So, so far we've talked about which of the Clansman series manpack radios are suitable for amateur use, what you'd need to get one powered, and how to actually listen and talk on it if you have one (I offer no guarentee that theres anyone listening!), so all thats left is to discuss the basics of antennas for them.
Now, as these are the man portable radios, the antennas i'll mention are also man portable. The general operational doctrine in the field was usually that, with the exception of inter-section comms, the manpack would be talking to either a vehicle mounted system, or either a fixed or field commcen (communications center) which could be a couple of 12m masts and tents, an RN ship, or something a little bigger like DHFS Forrest Moor with its huge HF log periodics. The onus often, especially for HF, being on the more capable station taking the brunt of the link.
I'll start with the PRC350, and move on 'up the chain' as it were
The PRC-350 has a bayonet fitting antenna socket for what are termed 'battle whips'. There are two common types, with corresponding differences in performance. The first is a 'rubber duck' type flexible 60cm helical antenna. This has an advantage of being pretty much indestructable, but of course not a great range! More useful is the 1.2m sectional whip. More rigid, but with a sprung ball and socket mounting, this comprises four tubular sections attached with an elastic cord.
|0.6m flexible battle whip|
|1.2m sectional whip|
Both of these are ok if your actually carrying your PRC-350 on your back or hip. Often available for very little money, but probably of very limited use, is the 'trailing wire' antenna. This is a 1.2m long length of braided antenna wire and a bayonet connector. Its tactical use can be appreciated, but for amateur purposes its little more than a curiosity.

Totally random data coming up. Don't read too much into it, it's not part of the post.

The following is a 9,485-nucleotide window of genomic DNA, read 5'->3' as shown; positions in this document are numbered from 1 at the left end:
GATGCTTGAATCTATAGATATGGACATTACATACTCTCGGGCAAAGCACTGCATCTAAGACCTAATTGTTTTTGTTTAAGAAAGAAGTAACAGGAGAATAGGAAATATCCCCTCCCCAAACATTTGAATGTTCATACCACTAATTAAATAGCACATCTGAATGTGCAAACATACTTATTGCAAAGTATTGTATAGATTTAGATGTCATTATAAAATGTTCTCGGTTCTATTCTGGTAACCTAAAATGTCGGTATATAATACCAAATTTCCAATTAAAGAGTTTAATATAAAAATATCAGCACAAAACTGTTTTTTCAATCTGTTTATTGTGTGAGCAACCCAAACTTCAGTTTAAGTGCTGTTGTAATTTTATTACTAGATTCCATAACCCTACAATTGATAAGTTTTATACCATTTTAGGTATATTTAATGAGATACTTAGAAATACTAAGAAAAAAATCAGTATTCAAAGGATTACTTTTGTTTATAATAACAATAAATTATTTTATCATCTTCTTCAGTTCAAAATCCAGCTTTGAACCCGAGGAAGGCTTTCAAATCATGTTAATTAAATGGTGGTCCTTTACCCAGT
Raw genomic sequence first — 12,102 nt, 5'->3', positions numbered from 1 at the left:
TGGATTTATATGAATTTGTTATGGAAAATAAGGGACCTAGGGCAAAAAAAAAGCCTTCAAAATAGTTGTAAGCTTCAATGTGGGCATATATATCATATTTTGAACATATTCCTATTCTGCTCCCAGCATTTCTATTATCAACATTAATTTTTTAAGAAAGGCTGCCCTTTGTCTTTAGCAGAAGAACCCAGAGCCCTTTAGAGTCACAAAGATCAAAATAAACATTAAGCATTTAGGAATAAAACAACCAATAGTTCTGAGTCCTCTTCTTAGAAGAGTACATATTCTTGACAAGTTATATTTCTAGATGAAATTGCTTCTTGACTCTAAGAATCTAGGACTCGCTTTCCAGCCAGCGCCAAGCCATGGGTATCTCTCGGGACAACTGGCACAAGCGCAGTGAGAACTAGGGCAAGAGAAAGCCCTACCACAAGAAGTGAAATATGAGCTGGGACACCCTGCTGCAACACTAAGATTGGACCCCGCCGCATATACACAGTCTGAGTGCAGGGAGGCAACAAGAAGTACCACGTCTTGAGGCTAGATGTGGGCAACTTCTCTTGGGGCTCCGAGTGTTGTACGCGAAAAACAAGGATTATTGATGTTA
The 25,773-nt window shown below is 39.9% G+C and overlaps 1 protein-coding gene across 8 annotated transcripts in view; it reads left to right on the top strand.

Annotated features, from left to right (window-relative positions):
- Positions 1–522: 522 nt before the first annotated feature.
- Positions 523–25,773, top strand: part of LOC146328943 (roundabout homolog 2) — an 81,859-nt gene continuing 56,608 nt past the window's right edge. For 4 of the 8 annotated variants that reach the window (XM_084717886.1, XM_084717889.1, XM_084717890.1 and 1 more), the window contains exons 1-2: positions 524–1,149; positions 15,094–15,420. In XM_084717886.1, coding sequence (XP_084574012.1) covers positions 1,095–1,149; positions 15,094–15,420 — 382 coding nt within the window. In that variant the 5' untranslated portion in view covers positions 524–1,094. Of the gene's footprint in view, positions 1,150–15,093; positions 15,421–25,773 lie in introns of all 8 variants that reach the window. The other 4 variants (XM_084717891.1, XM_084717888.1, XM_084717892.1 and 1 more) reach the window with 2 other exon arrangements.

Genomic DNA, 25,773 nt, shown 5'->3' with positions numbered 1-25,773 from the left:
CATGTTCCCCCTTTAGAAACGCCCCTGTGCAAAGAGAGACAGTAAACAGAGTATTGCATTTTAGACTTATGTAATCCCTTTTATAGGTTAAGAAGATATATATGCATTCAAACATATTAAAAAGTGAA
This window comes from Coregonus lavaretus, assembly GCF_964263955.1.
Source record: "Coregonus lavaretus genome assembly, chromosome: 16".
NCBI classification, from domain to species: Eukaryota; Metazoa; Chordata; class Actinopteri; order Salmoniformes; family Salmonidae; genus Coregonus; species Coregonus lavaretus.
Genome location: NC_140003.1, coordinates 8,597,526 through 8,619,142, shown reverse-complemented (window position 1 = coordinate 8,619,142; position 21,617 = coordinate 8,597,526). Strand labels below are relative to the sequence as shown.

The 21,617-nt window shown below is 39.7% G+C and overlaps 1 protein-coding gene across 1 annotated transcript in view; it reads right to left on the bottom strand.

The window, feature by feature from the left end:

|Trailing wire antenna|
So those are your usual antenna options for the PRC-350. Doesnt give you much leeway for your 2W does it? But, you may have noticed your radio has a dinky mini-BNC socket on it. We'll see why shortly,
PRC-351 and -352
The higher powered PRC-351, with its thobbing 4W, also has the same bayonet fitting antenna connector as the -350, and so can use any of the above antennas. But, it also has a BNC connector. This BNC is to allow you to use it with the big brother antenna, the GSA (Ground Spike Antenna)
The GSA antenna is essential if you have a PRC-352, as this cannot be used with the battle whips.
Have you discovered the odd 40cm coax lead that came with the kit? Yep, thats the adaptor for the mini-BNC on the PRC-350!
The GSA is not too bad an antenna, but its still rather low down. VHF likes height, so another kit is available, the EKGSA (Elevation Kit, Ground Spike Antenna). Supplied, hopefully, in its own carrying satchel, this kit comprises all you need to mount the GSA on top of the 5.4m mast (of which more later), or to hang it from a tree or other suitable support. The key to it is the set of measured coax cables and the mast mounting inductor unit. These between them provide an artificial ground for the GSA.
To use the EKGSA at height, if you dont have a nice tall tree with spreading boughs, you'll need a mast. The EKGSA (and many other antennas for the HF side of things) are designed to be used with the 5.4m Fibreglass mast kit.
|5.4m Mast Kit|
Im going to put HF antennas in their own post, as theres more options there than with the VHF kit.